I read an article recently in Business Insurance by Gloria Gonzalez titled “OSHA Standards Should be Met Despite Delays.” Gonzalez explains how the Occupational Safety and Health Administration (OSHA) regulation enforcement date delay will hopefully provide improved compliance guidelines for the the construction industry.
OSHA has April announced that September 23 is the enforcement date of its silica standard for exposure limits. Permissible exposure limits for crystalline silica over an 8-hour time limit per the the Occupational Exposure to Respirable Crystalline Silica rule are reduced to 50 micrograms per cubic meter of air; that is one-fifth of the previous maximum.
Andy Giza, Assistant Vice President and Senior Loss Control Consultant with Stockton, Arizonia’s Lockton Cos. L.L.C. shared employers will be challenged to identify how to manage silica exposures in situations where multiple trades are working in one area and one firm is creating a silica hazard that exposes others. “From what I see with our clients, they are already actively looking at what these exposures are and understanding that even though rule is not enforceable yet, it’s still in the best interest to control these hazards to protect their workers,” he said.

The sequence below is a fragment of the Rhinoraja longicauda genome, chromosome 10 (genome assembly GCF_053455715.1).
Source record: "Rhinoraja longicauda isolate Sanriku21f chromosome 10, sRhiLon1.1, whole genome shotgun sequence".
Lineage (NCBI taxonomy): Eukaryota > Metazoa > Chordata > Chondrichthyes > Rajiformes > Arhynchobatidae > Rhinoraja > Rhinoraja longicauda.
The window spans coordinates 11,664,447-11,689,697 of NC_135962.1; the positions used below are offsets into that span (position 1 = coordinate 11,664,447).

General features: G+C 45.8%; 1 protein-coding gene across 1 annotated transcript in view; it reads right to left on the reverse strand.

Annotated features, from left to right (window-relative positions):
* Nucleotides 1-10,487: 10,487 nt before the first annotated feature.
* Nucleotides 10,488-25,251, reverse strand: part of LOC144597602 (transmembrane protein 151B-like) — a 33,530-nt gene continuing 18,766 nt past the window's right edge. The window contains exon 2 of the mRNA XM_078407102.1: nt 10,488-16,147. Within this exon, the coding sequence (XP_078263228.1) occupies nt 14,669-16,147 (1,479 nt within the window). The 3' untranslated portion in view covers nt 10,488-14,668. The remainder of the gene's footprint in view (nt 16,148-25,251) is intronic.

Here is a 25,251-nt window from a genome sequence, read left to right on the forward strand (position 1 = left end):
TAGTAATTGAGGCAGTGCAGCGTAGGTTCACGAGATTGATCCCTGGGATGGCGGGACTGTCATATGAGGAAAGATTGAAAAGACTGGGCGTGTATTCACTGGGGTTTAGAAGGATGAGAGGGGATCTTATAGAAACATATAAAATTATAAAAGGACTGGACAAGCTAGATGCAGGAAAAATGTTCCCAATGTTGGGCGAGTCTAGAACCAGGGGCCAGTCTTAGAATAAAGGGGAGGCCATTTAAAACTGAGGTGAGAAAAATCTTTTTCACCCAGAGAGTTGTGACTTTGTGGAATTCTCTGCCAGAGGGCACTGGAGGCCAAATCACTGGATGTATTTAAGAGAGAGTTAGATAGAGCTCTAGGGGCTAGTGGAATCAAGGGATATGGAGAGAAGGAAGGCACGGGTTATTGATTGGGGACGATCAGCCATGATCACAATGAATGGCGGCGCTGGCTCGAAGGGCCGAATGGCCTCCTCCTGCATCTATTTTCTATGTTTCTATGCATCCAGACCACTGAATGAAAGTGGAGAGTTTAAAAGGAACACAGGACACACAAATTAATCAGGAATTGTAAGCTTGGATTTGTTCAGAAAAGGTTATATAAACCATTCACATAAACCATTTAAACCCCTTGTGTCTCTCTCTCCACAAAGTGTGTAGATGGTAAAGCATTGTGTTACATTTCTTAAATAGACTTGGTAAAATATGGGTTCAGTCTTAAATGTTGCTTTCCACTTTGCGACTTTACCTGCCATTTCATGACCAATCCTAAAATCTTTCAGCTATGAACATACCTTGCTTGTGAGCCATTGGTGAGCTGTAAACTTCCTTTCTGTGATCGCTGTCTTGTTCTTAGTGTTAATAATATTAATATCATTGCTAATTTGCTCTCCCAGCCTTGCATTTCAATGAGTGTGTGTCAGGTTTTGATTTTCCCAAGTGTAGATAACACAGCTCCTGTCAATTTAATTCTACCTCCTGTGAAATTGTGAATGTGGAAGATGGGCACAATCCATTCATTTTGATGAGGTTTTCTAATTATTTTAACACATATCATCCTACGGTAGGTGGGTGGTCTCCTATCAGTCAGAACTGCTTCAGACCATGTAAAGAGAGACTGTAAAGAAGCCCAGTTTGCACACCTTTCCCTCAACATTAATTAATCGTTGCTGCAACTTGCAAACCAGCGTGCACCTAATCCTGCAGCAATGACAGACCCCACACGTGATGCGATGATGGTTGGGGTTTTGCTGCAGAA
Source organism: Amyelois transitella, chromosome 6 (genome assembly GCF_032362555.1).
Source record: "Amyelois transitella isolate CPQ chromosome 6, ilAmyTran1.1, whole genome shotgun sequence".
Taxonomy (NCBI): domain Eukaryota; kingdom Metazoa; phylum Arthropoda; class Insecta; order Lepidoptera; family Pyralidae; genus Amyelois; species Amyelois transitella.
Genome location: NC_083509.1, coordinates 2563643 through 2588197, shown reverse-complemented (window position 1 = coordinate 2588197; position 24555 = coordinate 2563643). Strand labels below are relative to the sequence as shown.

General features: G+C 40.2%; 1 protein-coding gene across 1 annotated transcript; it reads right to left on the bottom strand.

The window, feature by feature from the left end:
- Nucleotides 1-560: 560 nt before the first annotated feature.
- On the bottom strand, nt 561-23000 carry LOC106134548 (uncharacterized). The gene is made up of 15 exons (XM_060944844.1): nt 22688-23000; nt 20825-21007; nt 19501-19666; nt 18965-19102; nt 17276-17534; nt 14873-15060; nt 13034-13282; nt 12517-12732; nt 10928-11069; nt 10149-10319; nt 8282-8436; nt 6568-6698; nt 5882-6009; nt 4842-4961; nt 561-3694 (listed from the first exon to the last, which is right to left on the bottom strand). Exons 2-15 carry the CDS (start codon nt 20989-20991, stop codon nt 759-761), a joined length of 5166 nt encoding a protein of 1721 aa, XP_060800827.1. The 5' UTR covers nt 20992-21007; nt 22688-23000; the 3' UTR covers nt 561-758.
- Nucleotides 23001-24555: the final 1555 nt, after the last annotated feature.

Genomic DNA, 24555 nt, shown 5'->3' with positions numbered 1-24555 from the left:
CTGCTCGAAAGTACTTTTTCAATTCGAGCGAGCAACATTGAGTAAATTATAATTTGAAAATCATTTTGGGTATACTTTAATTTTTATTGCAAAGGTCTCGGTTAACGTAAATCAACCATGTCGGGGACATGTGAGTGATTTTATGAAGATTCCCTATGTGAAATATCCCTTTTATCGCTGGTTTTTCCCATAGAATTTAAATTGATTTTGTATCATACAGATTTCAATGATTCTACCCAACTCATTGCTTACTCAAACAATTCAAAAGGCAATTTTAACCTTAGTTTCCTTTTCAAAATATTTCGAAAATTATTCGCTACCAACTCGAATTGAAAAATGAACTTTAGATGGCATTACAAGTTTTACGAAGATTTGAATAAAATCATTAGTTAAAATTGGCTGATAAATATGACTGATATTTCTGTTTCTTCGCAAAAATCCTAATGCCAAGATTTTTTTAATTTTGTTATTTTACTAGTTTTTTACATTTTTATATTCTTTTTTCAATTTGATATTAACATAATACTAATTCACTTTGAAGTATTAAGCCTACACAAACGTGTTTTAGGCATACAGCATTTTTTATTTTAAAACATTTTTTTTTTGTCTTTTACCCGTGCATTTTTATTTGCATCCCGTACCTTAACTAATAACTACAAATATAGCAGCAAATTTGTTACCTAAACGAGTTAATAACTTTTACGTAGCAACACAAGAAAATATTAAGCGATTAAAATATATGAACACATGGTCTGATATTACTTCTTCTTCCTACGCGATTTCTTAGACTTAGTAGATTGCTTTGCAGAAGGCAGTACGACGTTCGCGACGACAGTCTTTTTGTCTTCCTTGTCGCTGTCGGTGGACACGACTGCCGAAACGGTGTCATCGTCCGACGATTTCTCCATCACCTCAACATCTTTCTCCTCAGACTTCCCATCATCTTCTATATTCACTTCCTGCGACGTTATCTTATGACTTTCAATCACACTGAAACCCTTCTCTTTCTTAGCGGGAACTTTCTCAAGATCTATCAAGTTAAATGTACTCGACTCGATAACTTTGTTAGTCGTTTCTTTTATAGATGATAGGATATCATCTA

Gonzalez reports in the article that Erin Brooks, with Bryan Cave L.L.P. that the enforcement rule is merely delayed and that employers should continue working toward compliance.
However, Howard Mativity, with Fisher & Phillips L.L.P. in Atlanta, is quoted that “I’ve watched good-faith research and experimentation by different universities working with forward-thinking construction companies that want to do the right thing, and they are finding in numerous settings that they can’t comply.” and that “construction employers are not misrepresenting the facts when they say compliance with the new standard will not be feasible in some, potentially many, settings.”
Mativity is also quoted that “some employers have said, ‘It’s not that big a deal as long as I can meet Table 1” and that many construction employers underestimate the difficulty to comply with the requirements. Mativity also acknowledges OSHA would have to make major changes to overturn the new standard and that unions or other groups may sue if rules are not implemented.
As this article illustrates, adhering to employee safety standards is critical, a key-component for forward thinking in construction. Additionally, there are strategic tools available to ensure employee safety or to provide a voice if unsafe silica conditions are noticed. One such platform is a hotline. Red Flag Reporting’s mission is to provide an innovative and highly effective ethics hotline, safety hotline, fraud hotline and whistleblower hotline. Red Flag Reporting will help protect your organization’s employees, goodwill, and bottom line.
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